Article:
Calcium supplementation linked to stroke-related dementia risk in women
medwireNews: Researchers have a found an association between taking calcium supplements and an increased risk of dementia in women with cerebrovascular disease.
Their results showed that older women with a history of stroke who took calcium supplements had an almost seven times greater risk of developing dementia over 5 years than women who did not take supplements, while those with white matter lesions (WMLs) were three times more likely.
Silke Kern (University of Gothenburg, Sweden) and researchers note that the “association was mainly confined to individuals with cerebrovascular disease”.
Women without stroke or WMLs who took calcium supplements were no more likely to develop dementia than those who did not take such supplements.
“Calcium supplementation might have direct toxic effects on vulnerable neurons, because the increased calcium levels may amplify ischemic cell death and worsen the outcome after cerebrovascular events”, the team suggests.
In all, 700 women aged 70 to 92 years participated in the observational study. All the women were free of dementia at the start of the study in 2000–2001, at which point 98 (14%) were treated with calcium supplementation.
Among the women, 54 had a history of stroke and 54 had a stroke during the 5-year follow-up. Computed tomography scans carried out on 447 participants at baseline, showed WMLs in 316, and at this point they were not associated with calcium supplementation.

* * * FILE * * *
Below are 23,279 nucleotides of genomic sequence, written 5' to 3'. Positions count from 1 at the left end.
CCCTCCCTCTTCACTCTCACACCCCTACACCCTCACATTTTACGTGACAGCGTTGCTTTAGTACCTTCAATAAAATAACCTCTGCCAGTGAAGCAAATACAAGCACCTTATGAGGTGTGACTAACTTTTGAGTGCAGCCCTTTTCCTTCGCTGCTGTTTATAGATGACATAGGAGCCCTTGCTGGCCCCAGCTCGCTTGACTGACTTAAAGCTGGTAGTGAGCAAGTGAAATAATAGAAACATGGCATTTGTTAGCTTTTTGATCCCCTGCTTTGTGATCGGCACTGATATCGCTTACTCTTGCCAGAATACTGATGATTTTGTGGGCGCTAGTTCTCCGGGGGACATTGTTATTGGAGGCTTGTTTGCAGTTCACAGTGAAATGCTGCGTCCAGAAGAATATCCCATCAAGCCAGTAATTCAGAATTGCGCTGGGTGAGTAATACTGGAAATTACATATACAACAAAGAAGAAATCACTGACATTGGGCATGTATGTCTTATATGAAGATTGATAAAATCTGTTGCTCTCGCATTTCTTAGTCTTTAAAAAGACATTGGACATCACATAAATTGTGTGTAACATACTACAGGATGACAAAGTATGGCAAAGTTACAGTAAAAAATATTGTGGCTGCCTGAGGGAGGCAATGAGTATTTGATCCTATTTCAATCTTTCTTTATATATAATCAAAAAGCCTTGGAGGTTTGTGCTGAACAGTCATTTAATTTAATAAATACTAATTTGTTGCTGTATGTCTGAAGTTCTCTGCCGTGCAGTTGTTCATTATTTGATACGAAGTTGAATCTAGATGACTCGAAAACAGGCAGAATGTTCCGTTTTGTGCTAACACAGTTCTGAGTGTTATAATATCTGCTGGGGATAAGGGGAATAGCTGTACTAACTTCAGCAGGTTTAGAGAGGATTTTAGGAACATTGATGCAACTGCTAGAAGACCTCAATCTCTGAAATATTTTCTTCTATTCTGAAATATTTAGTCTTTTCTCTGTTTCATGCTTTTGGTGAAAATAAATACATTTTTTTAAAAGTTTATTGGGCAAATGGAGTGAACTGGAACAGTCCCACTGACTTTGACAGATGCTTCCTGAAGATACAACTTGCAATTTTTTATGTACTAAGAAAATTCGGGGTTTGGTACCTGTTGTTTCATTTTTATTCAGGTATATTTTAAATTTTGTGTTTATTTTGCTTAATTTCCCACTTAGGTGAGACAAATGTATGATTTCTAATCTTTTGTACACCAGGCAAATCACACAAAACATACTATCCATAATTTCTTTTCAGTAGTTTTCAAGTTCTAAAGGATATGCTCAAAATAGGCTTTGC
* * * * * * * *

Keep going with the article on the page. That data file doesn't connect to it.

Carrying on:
Dementia, diagnosed according to DSM-III-R criteria, developed in 59 women, occurring in 14.3% of women taking calcium supplements compared with 7.5% of those who were not. Notably, the most common dementia subtype was vascular or mixed dementia, the odds of which were increased 4.4-fold in women taking calcium supplements.
Among women with a history of stroke, of the 15 who took calcium supplements, six developed dementia, compared with 12 of 93 women who did not. Among women with WMLS, 11 of the 50 who took calcium supplements developed dementia, compared with 22 of 266 who did not.
The researchers note in Neurology, however, that there study was observational and so causality cannot be concluded, and the small size means the findings need to be confirmed.
They also put the seemingly contradictory findings – given that dietary calcium is thought to the protective against vascular disease – down to variations in the changes in serum calcium concentrations.
“Dietary intake does not increase the serum calcium levels to the same extent as supplements”, they report. “In addition, dietary calcium intake involves simultaneous intake of all other components of calcium-containing foods and much lower dosages of calcium than calcium supplements.”
By Lucy Piper
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